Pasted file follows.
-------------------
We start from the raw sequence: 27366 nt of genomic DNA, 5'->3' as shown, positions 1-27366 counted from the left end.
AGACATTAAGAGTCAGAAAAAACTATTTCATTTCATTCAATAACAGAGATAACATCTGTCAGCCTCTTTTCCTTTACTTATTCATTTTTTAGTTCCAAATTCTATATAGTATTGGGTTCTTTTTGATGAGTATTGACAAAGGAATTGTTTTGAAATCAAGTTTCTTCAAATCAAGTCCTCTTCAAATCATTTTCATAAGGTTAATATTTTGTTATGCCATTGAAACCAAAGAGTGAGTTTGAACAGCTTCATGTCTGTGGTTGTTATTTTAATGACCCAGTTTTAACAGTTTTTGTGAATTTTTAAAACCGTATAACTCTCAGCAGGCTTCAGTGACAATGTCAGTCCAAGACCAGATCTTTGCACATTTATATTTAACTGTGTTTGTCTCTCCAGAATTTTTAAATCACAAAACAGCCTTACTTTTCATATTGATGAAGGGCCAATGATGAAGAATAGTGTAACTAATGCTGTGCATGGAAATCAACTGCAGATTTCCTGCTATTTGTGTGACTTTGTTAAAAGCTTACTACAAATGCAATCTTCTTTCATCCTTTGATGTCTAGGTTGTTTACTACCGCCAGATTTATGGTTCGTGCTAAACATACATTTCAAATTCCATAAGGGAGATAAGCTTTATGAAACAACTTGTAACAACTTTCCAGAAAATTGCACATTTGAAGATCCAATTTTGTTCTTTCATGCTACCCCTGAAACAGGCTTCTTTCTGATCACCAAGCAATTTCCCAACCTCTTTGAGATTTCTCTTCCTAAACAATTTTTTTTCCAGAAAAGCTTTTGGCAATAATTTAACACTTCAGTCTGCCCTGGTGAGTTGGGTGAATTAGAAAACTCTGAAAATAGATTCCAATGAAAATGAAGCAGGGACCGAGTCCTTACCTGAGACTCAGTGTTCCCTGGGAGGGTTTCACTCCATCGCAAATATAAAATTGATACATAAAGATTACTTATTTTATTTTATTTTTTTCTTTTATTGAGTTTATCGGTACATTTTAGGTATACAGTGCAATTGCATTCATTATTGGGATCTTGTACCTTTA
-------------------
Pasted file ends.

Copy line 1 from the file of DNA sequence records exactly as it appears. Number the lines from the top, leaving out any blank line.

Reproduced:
We start from the raw sequence: 27366 nt of genomic DNA, 5'->3' as shown, positions 1-27366 counted from the left end.